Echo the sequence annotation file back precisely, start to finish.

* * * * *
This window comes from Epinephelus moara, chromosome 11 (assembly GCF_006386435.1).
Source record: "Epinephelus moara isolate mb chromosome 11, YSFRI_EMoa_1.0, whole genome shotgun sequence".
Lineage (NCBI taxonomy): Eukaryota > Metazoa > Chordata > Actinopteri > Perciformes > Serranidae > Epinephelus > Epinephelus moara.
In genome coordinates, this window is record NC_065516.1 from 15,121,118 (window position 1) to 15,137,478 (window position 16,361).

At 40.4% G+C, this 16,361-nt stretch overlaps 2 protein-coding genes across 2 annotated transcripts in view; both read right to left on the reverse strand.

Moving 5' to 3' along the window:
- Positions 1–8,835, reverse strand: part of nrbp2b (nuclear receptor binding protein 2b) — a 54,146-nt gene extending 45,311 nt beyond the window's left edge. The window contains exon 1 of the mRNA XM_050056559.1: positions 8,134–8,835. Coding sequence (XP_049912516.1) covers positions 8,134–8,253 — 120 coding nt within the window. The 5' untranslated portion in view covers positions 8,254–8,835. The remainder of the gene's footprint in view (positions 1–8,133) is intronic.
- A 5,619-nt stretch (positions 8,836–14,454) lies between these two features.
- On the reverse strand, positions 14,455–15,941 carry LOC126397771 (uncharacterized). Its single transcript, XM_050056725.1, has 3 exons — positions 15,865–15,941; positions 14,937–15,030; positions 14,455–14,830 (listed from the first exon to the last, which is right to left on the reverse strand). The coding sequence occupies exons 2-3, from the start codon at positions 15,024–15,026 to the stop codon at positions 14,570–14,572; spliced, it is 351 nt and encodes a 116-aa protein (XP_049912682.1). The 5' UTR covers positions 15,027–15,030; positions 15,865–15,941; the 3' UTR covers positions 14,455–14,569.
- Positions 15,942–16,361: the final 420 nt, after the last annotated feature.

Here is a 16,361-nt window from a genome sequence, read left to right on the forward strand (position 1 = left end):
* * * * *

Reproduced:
This window comes from Epinephelus moara, chromosome 11 (assembly GCF_006386435.1).
Source record: "Epinephelus moara isolate mb chromosome 11, YSFRI_EMoa_1.0, whole genome shotgun sequence".
Lineage (NCBI taxonomy): Eukaryota > Metazoa > Chordata > Actinopteri > Perciformes > Serranidae > Epinephelus > Epinephelus moara.
In genome coordinates, this window is record NC_065516.1 from 15,121,118 (window position 1) to 15,137,478 (window position 16,361).

At 40.4% G+C, this 16,361-nt stretch overlaps 2 protein-coding genes across 2 annotated transcripts in view; both read right to left on the reverse strand.

Moving 5' to 3' along the window:
- Positions 1–8,835, reverse strand: part of nrbp2b (nuclear receptor binding protein 2b) — a 54,146-nt gene extending 45,311 nt beyond the window's left edge. The window contains exon 1 of the mRNA XM_050056559.1: positions 8,134–8,835. Coding sequence (XP_049912516.1) covers positions 8,134–8,253 — 120 coding nt within the window. The 5' untranslated portion in view covers positions 8,254–8,835. The remainder of the gene's footprint in view (positions 1–8,133) is intronic.
- A 5,619-nt stretch (positions 8,836–14,454) lies between these two features.
- On the reverse strand, positions 14,455–15,941 carry LOC126397771 (uncharacterized). Its single transcript, XM_050056725.1, has 3 exons — positions 15,865–15,941; positions 14,937–15,030; positions 14,455–14,830 (listed from the first exon to the last, which is right to left on the reverse strand). The coding sequence occupies exons 2-3, from the start codon at positions 15,024–15,026 to the stop codon at positions 14,570–14,572; spliced, it is 351 nt and encodes a 116-aa protein (XP_049912682.1). The 5' UTR covers positions 15,027–15,030; positions 15,865–15,941; the 3' UTR covers positions 14,455–14,569.
- Positions 15,942–16,361: the final 420 nt, after the last annotated feature.

Here is a 16,361-nt window from a genome sequence, read left to right on the forward strand (position 1 = left end):